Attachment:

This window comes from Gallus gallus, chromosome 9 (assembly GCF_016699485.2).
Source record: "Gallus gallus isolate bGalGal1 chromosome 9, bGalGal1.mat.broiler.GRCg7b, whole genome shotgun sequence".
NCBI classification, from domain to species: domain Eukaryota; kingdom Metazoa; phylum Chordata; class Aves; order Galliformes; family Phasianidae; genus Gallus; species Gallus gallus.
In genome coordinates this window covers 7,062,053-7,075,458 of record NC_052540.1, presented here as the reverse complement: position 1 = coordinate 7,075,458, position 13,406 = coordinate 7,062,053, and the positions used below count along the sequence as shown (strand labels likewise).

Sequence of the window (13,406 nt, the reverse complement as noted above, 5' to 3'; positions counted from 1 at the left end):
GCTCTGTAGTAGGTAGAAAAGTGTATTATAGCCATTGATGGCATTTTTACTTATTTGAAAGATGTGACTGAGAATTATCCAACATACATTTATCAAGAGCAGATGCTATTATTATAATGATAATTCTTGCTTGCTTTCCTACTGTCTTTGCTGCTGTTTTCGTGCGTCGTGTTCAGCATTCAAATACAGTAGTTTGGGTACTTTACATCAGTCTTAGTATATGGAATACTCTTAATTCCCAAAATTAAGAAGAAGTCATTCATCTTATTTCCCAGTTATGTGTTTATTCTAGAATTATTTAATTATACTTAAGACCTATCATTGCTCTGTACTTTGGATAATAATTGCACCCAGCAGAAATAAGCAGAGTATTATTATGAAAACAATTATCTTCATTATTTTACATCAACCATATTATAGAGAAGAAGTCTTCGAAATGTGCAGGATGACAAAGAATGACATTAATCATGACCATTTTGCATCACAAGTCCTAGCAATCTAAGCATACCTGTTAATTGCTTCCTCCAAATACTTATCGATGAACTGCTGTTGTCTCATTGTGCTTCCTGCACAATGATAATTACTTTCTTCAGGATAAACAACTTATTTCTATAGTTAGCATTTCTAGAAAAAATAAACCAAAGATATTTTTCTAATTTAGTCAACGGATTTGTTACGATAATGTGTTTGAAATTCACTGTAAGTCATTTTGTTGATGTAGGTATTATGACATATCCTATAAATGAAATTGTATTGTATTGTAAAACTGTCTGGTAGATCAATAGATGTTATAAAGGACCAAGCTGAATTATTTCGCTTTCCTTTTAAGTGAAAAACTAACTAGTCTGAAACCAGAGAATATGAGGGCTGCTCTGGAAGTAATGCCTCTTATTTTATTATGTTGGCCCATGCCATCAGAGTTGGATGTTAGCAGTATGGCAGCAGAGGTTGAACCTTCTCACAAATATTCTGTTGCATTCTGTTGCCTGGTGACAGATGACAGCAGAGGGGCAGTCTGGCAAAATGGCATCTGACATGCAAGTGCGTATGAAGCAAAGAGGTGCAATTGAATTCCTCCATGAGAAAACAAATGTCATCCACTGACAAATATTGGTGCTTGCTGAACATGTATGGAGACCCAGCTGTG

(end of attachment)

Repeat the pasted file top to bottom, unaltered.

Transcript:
This window comes from Gallus gallus, chromosome 9 (assembly GCF_016699485.2).
Source record: "Gallus gallus isolate bGalGal1 chromosome 9, bGalGal1.mat.broiler.GRCg7b, whole genome shotgun sequence".
NCBI classification, from domain to species: domain Eukaryota; kingdom Metazoa; phylum Chordata; class Aves; order Galliformes; family Phasianidae; genus Gallus; species Gallus gallus.
In genome coordinates this window covers 7,062,053-7,075,458 of record NC_052540.1, presented here as the reverse complement: position 1 = coordinate 7,075,458, position 13,406 = coordinate 7,062,053, and the positions used below count along the sequence as shown (strand labels likewise).

Sequence of the window (13,406 nt, the reverse complement as noted above, 5' to 3'; positions counted from 1 at the left end):
GCTCTGTAGTAGGTAGAAAAGTGTATTATAGCCATTGATGGCATTTTTACTTATTTGAAAGATGTGACTGAGAATTATCCAACATACATTTATCAAGAGCAGATGCTATTATTATAATGATAATTCTTGCTTGCTTTCCTACTGTCTTTGCTGCTGTTTTCGTGCGTCGTGTTCAGCATTCAAATACAGTAGTTTGGGTACTTTACATCAGTCTTAGTATATGGAATACTCTTAATTCCCAAAATTAAGAAGAAGTCATTCATCTTATTTCCCAGTTATGTGTTTATTCTAGAATTATTTAATTATACTTAAGACCTATCATTGCTCTGTACTTTGGATAATAATTGCACCCAGCAGAAATAAGCAGAGTATTATTATGAAAACAATTATCTTCATTATTTTACATCAACCATATTATAGAGAAGAAGTCTTCGAAATGTGCAGGATGACAAAGAATGACATTAATCATGACCATTTTGCATCACAAGTCCTAGCAATCTAAGCATACCTGTTAATTGCTTCCTCCAAATACTTATCGATGAACTGCTGTTGTCTCATTGTGCTTCCTGCACAATGATAATTACTTTCTTCAGGATAAACAACTTATTTCTATAGTTAGCATTTCTAGAAAAAATAAACCAAAGATATTTTTCTAATTTAGTCAACGGATTTGTTACGATAATGTGTTTGAAATTCACTGTAAGTCATTTTGTTGATGTAGGTATTATGACATATCCTATAAATGAAATTGTATTGTATTGTAAAACTGTCTGGTAGATCAATAGATGTTATAAAGGACCAAGCTGAATTATTTCGCTTTCCTTTTAAGTGAAAAACTAACTAGTCTGAAACCAGAGAATATGAGGGCTGCTCTGGAAGTAATGCCTCTTATTTTATTATGTTGGCCCATGCCATCAGAGTTGGATGTTAGCAGTATGGCAGCAGAGGTTGAACCTTCTCACAAATATTCTGTTGCATTCTGTTGCCTGGTGACAGATGACAGCAGAGGGGCAGTCTGGCAAAATGGCATCTGACATGCAAGTGCGTATGAAGCAAAGAGGTGCAATTGAATTCCTCCATGAGAAAACAAATGTCATCCACTGACAAATATTGGTGCTTGCTGAACATGTATGGAGACCCAGCTGTG